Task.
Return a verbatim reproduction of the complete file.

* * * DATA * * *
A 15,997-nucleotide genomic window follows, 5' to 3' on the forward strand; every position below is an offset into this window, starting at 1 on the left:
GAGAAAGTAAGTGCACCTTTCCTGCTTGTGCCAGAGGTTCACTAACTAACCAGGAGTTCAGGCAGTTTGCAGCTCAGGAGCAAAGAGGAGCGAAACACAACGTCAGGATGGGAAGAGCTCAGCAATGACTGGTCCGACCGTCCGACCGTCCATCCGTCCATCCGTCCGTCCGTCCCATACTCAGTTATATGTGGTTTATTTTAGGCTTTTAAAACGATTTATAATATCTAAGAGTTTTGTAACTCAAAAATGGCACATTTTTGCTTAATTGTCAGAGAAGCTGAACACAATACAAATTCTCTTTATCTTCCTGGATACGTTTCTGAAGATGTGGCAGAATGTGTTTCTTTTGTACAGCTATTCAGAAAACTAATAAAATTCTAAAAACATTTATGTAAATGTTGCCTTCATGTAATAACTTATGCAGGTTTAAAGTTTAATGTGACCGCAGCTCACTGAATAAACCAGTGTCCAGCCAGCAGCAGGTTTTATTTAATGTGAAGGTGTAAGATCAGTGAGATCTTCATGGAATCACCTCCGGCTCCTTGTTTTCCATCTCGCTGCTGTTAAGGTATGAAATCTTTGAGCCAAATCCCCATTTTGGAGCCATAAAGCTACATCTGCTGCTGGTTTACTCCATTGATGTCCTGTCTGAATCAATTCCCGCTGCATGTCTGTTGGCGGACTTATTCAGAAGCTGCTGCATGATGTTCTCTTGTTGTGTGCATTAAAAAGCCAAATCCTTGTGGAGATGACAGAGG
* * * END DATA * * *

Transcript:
A 15,997-nucleotide genomic window follows, 5' to 3' on the forward strand; every position below is an offset into this window, starting at 1 on the left:
GAGAAAGTAAGTGCACCTTTCCTGCTTGTGCCAGAGGTTCACTAACTAACCAGGAGTTCAGGCAGTTTGCAGCTCAGGAGCAAAGAGGAGCGAAACACAACGTCAGGATGGGAAGAGCTCAGCAATGACTGGTCCGACCGTCCGACCGTCCATCCGTCCATCCGTCCGTCCGTCCCATACTCAGTTATATGTGGTTTATTTTAGGCTTTTAAAACGATTTATAATATCTAAGAGTTTTGTAACTCAAAAATGGCACATTTTTGCTTAATTGTCAGAGAAGCTGAACACAATACAAATTCTCTTTATCTTCCTGGATACGTTTCTGAAGATGTGGCAGAATGTGTTTCTTTTGTACAGCTATTCAGAAAACTAATAAAATTCTAAAAACATTTATGTAAATGTTGCCTTCATGTAATAACTTATGCAGGTTTAAAGTTTAATGTGACCGCAGCTCACTGAATAAACCAGTGTCCAGCCAGCAGCAGGTTTTATTTAATGTGAAGGTGTAAGATCAGTGAGATCTTCATGGAATCACCTCCGGCTCCTTGTTTTCCATCTCGCTGCTGTTAAGGTATGAAATCTTTGAGCCAAATCCCCATTTTGGAGCCATAAAGCTACATCTGCTGCTGGTTTACTCCATTGATGTCCTGTCTGAATCAATTCCCGCTGCATGTCTGTTGGCGGACTTATTCAGAAGCTGCTGCATGATGTTCTCTTGTTGTGTGCATTAAAAAGCCAAATCCTTGTGGAGATGACAGAGG